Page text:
Miles Wesley Simkins and the great fire of Newburgh

Elizabeth Hall
A Walk Through History

With only $4.50 in his pocket, Miles Wesley Simkins shipped himself as cargo to save money on travelling expenses. He was 19 years old in 1862 when he found himself alone in Kingston, looking at a Toronto based job advertisement in the Daily British Whig newspaper. The job was a ways away, and to save money he travelled as freight, shipping himself as cargo in the hold of a ship sailing to his destination. He was hired for the job of a sewing machine salesman and was given a hand operated sewing machine for his demonstrations. One of the earliest machines sold by Simkins was Abbott’s hand or table sewing machine, manufactured in St. Catharines.

Later, he earned himself the nickname of “The Great Sewing Machine Man” because of his knack for selling so many machines. As a natural salesman, he decided to open his own sewing machine store in Kingston in 1866, located at 9 Montreal Street, and later moved to 366 Montreal Street as the city expanded. But, during this time Miles served in the Militia to fight against the Irish Fenian Raiders from the United States, and left his store in the hands of a friend. He returned in 1867. Upon his return, he bought a lot in Newburgh, hoping to build a new home with a showroom and repair shop. The new house consisted of twelve rooms and was completed in 1875. He started by building a wood house and kitchen using wood and nails saved from crates, claiming that 2,000 feet of the lumber used was taken from boxes and crates of sewing and knitting machines. He built an additional barn and a house for people to rent.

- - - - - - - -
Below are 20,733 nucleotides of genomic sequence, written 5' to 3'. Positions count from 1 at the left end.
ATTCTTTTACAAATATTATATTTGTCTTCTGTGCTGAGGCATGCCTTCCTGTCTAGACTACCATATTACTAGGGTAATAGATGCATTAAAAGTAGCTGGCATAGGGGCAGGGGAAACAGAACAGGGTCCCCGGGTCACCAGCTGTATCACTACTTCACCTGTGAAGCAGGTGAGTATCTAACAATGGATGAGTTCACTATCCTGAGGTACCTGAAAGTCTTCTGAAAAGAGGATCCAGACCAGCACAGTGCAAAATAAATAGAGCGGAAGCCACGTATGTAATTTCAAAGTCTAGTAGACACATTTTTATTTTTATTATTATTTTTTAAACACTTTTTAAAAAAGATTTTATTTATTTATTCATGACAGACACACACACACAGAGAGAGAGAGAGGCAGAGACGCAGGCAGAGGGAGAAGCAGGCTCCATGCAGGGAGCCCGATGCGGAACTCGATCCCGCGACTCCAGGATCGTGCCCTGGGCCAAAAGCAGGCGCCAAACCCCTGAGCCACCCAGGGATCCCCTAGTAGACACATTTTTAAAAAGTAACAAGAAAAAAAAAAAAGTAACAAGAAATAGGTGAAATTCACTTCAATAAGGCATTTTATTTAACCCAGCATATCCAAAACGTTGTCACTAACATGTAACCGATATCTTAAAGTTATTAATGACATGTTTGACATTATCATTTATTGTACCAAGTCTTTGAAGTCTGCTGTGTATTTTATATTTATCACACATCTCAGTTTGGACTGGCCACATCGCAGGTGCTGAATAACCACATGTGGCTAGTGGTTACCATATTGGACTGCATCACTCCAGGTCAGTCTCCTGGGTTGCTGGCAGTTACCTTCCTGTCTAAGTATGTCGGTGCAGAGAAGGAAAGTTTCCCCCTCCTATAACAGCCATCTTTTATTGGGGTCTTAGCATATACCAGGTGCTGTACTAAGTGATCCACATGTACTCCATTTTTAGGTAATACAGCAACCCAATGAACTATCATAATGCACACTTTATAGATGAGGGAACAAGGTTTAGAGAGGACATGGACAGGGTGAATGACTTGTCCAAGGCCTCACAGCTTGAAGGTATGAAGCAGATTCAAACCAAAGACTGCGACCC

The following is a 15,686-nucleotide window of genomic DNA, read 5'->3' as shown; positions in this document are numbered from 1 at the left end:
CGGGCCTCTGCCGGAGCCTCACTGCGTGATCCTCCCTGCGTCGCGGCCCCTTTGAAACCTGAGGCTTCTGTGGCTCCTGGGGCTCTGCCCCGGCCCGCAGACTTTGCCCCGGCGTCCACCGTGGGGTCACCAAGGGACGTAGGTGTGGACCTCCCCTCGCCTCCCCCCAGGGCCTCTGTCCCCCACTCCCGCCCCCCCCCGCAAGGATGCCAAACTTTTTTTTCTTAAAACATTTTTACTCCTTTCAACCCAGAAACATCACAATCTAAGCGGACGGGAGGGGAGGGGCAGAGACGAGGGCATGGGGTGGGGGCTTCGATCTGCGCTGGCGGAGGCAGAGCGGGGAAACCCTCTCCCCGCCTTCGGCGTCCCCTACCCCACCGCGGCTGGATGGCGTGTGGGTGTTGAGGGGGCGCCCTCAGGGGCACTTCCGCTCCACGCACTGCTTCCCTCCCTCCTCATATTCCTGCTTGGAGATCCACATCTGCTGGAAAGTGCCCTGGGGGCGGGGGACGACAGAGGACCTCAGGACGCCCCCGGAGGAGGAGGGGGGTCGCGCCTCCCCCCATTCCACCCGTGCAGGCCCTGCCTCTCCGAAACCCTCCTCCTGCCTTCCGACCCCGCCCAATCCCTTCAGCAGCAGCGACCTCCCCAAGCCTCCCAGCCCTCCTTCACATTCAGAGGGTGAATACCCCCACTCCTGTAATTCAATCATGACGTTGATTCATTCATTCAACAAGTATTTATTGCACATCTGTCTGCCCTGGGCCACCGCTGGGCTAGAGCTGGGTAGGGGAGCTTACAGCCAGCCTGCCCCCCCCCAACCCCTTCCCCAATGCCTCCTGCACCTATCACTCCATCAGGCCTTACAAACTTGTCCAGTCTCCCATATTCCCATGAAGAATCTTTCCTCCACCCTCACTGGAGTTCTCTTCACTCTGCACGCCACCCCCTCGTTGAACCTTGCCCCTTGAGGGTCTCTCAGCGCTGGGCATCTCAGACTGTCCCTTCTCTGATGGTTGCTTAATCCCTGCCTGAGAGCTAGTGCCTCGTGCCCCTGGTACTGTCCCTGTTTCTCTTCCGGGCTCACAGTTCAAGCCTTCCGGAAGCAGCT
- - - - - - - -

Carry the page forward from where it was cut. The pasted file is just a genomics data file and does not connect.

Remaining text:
In 1878 he opened branch offices in Harrowsmith on the Kingston-Pembroke Railway line, and Napanee, on the Napanee-Tamworth and Quebec line. This way, people along the railway lines could easily access his services. Simkins was an agent for numerous brands, including The New Williams (which were very popular and well designed at the time), The White Sewing Machine Company, The Wonzer, The Weed, The Davis and Domestic, The Howe and Home, and lastly the Royal and Raymond. But in 1887, a fire destroyed more than thirty buildings in Newburgh. Miles Wesley Simkins was one of the key rebuilders in the community after the fire, and lived to be the oldest citizen of Newburgh, dying in 1936 at 93 years old.

Random History Fact: In eighteenth century England pineapples were carried around by the wealthy to announce their status to the rest of the people.

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